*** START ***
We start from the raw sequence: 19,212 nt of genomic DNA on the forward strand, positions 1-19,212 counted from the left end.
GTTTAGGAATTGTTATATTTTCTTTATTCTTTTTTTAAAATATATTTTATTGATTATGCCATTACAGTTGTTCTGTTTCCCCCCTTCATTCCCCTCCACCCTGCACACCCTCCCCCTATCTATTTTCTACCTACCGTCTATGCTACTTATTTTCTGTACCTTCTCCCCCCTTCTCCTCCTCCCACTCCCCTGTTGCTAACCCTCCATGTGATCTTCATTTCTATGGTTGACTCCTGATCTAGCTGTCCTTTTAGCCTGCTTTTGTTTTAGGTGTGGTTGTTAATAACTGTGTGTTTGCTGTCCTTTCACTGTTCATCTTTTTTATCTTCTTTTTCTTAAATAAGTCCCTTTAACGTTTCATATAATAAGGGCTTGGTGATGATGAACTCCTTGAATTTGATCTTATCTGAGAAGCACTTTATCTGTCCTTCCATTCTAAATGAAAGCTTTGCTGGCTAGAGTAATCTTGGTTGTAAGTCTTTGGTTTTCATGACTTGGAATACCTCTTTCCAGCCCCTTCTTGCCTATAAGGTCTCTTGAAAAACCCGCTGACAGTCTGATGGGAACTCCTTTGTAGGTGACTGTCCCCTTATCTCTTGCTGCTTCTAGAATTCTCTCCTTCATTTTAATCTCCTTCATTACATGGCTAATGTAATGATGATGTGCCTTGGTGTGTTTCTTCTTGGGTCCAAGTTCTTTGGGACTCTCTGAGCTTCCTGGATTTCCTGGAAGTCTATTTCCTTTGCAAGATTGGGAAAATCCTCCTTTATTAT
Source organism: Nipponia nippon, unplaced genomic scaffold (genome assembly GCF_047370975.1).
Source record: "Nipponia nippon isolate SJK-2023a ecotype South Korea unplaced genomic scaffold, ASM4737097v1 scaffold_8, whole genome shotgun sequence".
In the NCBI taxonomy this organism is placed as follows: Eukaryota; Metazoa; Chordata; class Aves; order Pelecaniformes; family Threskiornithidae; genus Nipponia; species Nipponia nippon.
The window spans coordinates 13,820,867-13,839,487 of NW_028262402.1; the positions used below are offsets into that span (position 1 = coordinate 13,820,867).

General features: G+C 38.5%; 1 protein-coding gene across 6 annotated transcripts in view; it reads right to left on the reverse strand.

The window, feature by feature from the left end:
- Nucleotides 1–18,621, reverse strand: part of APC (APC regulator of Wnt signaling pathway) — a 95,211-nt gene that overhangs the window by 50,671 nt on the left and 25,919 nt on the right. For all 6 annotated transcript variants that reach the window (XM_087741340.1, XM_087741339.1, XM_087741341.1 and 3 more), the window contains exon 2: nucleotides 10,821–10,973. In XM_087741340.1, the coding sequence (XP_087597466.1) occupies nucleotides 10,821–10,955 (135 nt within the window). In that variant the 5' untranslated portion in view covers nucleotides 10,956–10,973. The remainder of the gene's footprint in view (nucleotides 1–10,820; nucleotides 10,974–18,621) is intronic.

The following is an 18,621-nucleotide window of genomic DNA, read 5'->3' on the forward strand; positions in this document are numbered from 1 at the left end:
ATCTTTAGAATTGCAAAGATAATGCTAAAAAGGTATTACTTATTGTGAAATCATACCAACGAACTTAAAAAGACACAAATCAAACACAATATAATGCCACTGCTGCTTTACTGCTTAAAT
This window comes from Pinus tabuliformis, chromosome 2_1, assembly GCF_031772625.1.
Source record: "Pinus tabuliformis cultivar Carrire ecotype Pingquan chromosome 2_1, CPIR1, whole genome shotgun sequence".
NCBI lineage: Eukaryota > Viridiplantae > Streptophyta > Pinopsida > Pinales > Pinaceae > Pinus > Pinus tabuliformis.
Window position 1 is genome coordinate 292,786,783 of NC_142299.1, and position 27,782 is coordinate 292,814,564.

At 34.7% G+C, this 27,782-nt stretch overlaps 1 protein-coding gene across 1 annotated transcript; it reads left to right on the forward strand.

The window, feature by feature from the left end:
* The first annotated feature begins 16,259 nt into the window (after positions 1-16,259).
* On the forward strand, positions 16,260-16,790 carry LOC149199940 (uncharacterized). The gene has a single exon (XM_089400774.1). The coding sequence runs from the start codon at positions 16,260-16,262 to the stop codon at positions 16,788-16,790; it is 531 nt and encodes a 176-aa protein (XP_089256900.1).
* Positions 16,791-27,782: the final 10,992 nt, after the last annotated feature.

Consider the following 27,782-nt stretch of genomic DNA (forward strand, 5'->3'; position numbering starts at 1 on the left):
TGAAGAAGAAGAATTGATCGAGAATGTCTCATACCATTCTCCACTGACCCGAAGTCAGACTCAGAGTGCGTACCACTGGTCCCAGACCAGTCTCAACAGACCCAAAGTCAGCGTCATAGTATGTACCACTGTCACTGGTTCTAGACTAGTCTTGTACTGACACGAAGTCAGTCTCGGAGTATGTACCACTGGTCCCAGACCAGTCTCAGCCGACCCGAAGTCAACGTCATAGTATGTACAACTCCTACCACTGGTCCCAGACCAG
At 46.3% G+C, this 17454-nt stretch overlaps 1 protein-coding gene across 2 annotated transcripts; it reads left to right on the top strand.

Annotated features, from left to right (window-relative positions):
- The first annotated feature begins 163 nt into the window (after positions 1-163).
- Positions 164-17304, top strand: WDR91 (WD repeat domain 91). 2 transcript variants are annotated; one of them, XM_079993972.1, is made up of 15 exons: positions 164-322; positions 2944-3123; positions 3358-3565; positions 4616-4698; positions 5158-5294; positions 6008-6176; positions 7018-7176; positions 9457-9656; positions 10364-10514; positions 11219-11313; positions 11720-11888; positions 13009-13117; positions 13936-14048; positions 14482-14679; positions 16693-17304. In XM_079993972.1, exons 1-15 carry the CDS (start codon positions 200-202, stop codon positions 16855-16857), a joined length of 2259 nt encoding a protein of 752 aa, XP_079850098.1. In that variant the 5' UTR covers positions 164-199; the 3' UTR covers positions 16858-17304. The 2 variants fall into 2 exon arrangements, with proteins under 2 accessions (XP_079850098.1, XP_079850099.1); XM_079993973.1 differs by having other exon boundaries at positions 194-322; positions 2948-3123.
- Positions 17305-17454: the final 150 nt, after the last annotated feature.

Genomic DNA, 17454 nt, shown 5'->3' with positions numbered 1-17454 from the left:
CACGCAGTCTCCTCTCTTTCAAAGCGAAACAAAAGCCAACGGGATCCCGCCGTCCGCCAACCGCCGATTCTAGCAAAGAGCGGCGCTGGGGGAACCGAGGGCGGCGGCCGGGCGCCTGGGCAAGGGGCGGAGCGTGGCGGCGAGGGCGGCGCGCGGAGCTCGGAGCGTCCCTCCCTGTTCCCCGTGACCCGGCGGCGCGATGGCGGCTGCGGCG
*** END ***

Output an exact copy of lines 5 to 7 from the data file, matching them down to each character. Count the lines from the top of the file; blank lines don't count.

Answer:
In the NCBI taxonomy this organism is placed as follows: Eukaryota; Metazoa; Chordata; class Aves; order Pelecaniformes; family Threskiornithidae; genus Nipponia; species Nipponia nippon.
The window spans coordinates 13,820,867-13,839,487 of NW_028262402.1; the positions used below are offsets into that span (position 1 = coordinate 13,820,867).

General features: G+C 38.5%; 1 protein-coding gene across 6 annotated transcripts in view; it reads right to left on the reverse strand.